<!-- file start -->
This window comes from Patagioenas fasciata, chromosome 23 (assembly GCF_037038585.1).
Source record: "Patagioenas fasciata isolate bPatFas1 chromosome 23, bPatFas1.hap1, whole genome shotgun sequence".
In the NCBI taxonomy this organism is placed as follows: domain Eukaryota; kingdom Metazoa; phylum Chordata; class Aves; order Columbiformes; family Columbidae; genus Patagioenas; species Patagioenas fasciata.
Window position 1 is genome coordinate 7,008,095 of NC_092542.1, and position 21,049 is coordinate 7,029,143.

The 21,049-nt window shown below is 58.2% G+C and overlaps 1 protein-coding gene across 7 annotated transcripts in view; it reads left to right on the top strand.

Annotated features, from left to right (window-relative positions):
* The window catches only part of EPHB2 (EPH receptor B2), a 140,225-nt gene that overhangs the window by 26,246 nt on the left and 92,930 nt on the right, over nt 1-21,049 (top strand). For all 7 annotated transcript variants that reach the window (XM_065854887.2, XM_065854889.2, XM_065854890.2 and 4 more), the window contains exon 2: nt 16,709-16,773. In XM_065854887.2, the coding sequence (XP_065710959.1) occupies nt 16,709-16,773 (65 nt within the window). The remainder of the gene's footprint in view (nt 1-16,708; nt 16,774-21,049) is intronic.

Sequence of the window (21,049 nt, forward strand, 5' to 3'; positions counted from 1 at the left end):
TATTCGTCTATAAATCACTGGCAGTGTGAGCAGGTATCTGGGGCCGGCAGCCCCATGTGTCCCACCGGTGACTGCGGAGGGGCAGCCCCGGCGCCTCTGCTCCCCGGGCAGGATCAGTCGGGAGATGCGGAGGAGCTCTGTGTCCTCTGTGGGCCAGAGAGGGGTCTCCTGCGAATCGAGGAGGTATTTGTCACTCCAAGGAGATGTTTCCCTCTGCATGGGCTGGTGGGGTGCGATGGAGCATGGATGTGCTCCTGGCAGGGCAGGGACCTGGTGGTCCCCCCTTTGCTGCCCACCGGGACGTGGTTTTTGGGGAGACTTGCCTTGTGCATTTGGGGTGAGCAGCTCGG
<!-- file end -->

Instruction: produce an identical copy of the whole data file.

This window comes from Patagioenas fasciata, chromosome 23 (assembly GCF_037038585.1).
Source record: "Patagioenas fasciata isolate bPatFas1 chromosome 23, bPatFas1.hap1, whole genome shotgun sequence".
In the NCBI taxonomy this organism is placed as follows: domain Eukaryota; kingdom Metazoa; phylum Chordata; class Aves; order Columbiformes; family Columbidae; genus Patagioenas; species Patagioenas fasciata.
Window position 1 is genome coordinate 7,008,095 of NC_092542.1, and position 21,049 is coordinate 7,029,143.

The 21,049-nt window shown below is 58.2% G+C and overlaps 1 protein-coding gene across 7 annotated transcripts in view; it reads left to right on the top strand.

Annotated features, from left to right (window-relative positions):
* The window catches only part of EPHB2 (EPH receptor B2), a 140,225-nt gene that overhangs the window by 26,246 nt on the left and 92,930 nt on the right, over nt 1-21,049 (top strand). For all 7 annotated transcript variants that reach the window (XM_065854887.2, XM_065854889.2, XM_065854890.2 and 4 more), the window contains exon 2: nt 16,709-16,773. In XM_065854887.2, the coding sequence (XP_065710959.1) occupies nt 16,709-16,773 (65 nt within the window). The remainder of the gene's footprint in view (nt 1-16,708; nt 16,774-21,049) is intronic.

Sequence of the window (21,049 nt, forward strand, 5' to 3'; positions counted from 1 at the left end):
TATTCGTCTATAAATCACTGGCAGTGTGAGCAGGTATCTGGGGCCGGCAGCCCCATGTGTCCCACCGGTGACTGCGGAGGGGCAGCCCCGGCGCCTCTGCTCCCCGGGCAGGATCAGTCGGGAGATGCGGAGGAGCTCTGTGTCCTCTGTGGGCCAGAGAGGGGTCTCCTGCGAATCGAGGAGGTATTTGTCACTCCAAGGAGATGTTTCCCTCTGCATGGGCTGGTGGGGTGCGATGGAGCATGGATGTGCTCCTGGCAGGGCAGGGACCTGGTGGTCCCCCCTTTGCTGCCCACCGGGACGTGGTTTTTGGGGAGACTTGCCTTGTGCATTTGGGGTGAGCAGCTCGG